H&M Close the Loop video is an advertisement for the clothing company’s sustainable fashion through recycling clothes campaign. The ad features a diverse representation of models that are different sizes, ages, genders, sexualities, religions, races, ethnicities, varying degrees of able-bodiedness, and people wearing and presenting their hair - including under arm hair, beards, and head hair - in different styles. The ad features a voice-over saying commonly stated and sometimes contradictory fashion rules and advice while images of diverse, fashionable people in various settings challenge assumptions about these rules. The ad closes with text urging people to leave unwanted garments in any H&M store so that the company can reuse or recycle them into new clothes.
Hollywood Chinese is a 2007 documentary by Academy Award winner Arthur Dong that surveys the representations of Chinese and other Asian citizens throughout the history of American cinema. Topics include the general invisibility of Asians in popular films, the use of white actors to portray Asian characters, and the common stereotypes that are repeatedly associated with Asian characters in these portrayals. Dong’s film features clips from almost 100 films as well as interviews with actors, directors, and writers who have wrestled with the “tangled history of race and representation” that characterize the presence of Chinese and other Asian Americans in US cinema.
“I’m Asian, But I’m Not…” is a BuzzFeed video that addresses stereotypes about Asians by showing a diverse range of Asian American young adults talking about Asian identity and stereotypes. The first half of the video shows the people finishing the statement, “I’m Asian, but I’m not..” and the second half shows them answering the question, “In addition to being Asian, what are you?” For example, in the first segment, one woman says, “I’m Asian, but I’m not quiet,” and another woman says, “I’m Asian, but most people think I’m Latina.” Another woman says, “I’m Asian, but I’m fifth generation.” A man says, “I’m Asian, but I’m over six feet tall,” and another says, “I’m Asian, but I’m from Kansas.” In the second half of the video, they make statements such as, “I’m Asian, and I’m Hispanic,” “I’m Asian and I’m also an LGBT activist,” “I’m Asian and I love talking about my feelings with my parents,” “I’m Asian and a professional cyclist,” and “I’m Asian, and I’m an extrovert.” The video ends with the message: “Don’t let stereotypes define who you are.”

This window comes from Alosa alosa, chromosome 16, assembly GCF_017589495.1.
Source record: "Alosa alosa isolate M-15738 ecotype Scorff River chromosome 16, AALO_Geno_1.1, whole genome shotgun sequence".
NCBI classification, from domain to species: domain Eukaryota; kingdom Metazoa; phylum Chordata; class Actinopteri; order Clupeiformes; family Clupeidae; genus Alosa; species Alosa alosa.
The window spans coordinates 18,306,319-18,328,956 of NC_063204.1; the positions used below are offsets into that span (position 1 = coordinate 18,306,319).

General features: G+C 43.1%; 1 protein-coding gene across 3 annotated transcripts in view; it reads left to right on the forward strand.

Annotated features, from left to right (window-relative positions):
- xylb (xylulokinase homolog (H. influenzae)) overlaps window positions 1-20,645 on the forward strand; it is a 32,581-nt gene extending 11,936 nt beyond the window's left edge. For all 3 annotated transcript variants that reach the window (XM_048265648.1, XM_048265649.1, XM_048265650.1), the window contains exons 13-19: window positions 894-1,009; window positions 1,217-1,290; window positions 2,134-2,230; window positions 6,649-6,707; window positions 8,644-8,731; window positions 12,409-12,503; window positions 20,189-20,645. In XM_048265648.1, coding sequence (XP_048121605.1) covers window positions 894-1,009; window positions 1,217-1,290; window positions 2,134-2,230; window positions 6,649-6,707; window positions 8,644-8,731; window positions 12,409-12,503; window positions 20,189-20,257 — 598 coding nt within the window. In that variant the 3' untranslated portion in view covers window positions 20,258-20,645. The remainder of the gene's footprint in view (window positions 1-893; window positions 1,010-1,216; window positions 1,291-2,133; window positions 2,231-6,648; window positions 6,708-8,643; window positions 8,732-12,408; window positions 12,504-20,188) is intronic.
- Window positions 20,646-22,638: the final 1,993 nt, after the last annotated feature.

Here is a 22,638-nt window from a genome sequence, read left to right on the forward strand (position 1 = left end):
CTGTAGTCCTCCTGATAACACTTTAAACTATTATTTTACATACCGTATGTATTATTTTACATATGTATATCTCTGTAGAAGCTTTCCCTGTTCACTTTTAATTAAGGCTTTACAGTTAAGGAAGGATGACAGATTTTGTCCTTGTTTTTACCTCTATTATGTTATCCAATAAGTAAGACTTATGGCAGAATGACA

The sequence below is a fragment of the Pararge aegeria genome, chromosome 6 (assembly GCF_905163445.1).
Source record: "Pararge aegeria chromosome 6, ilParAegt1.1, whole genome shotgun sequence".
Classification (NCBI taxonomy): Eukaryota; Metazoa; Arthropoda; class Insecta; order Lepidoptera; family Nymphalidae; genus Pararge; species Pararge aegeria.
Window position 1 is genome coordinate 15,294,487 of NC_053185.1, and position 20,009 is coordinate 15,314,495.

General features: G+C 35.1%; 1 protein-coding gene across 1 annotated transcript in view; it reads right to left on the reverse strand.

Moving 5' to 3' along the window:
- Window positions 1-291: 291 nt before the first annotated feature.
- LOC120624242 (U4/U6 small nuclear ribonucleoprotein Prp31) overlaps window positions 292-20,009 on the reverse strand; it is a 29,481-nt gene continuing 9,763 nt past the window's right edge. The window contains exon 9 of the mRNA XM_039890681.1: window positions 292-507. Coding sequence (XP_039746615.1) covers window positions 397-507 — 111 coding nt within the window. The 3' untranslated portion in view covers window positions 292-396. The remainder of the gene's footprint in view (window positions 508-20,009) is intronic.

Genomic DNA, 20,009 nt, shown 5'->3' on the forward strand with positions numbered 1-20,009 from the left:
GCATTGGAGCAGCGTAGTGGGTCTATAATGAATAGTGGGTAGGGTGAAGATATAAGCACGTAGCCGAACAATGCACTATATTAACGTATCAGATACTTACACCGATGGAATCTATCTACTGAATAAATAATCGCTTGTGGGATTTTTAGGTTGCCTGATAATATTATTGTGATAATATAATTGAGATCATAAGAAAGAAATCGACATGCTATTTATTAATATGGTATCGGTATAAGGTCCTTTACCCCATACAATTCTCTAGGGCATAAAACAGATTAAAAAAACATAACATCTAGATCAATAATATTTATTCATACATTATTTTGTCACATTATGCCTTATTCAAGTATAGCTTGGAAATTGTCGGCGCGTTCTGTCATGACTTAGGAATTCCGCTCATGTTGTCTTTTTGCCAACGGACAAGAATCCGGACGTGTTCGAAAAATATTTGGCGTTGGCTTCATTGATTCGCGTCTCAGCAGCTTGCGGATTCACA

Snapchat, the social media messaging app, offers filters that users can overlay on top of their own photos, to alter their appearance. While many of these filters are marketed as humorous, several have been accused of being culturally insensitive and racist. On April 20, 2016, a day also known as ‘420,’ a number associated with marijuana use, Snapchat offered a one-day Bob Marley filter. The filter made users’ skin darker, gave them dreadlocks, and a Bob Marley style cap. A number of users complained that the filter was in effect ‘digital blackface’ and insulting as it trivialized Marley as a ‘stoner.’ Snapchat defended the filter saying it was done as a tribute to Bob Marley’s music with the permission of his estate. Just a few months later in August 2016, Snapchat released another filter that gave users slit eyes and contorted facial features. This filter was quickly accused of digital yellowface. After many complained, Snapchat removed the filter, which it said was ‘anime-inspired.’ Snapchat has also been criticized for its ‘beauty’ filter which makes eyes bigger, but noses and faces slimmer. Many say it reinforces Western standards of beauty.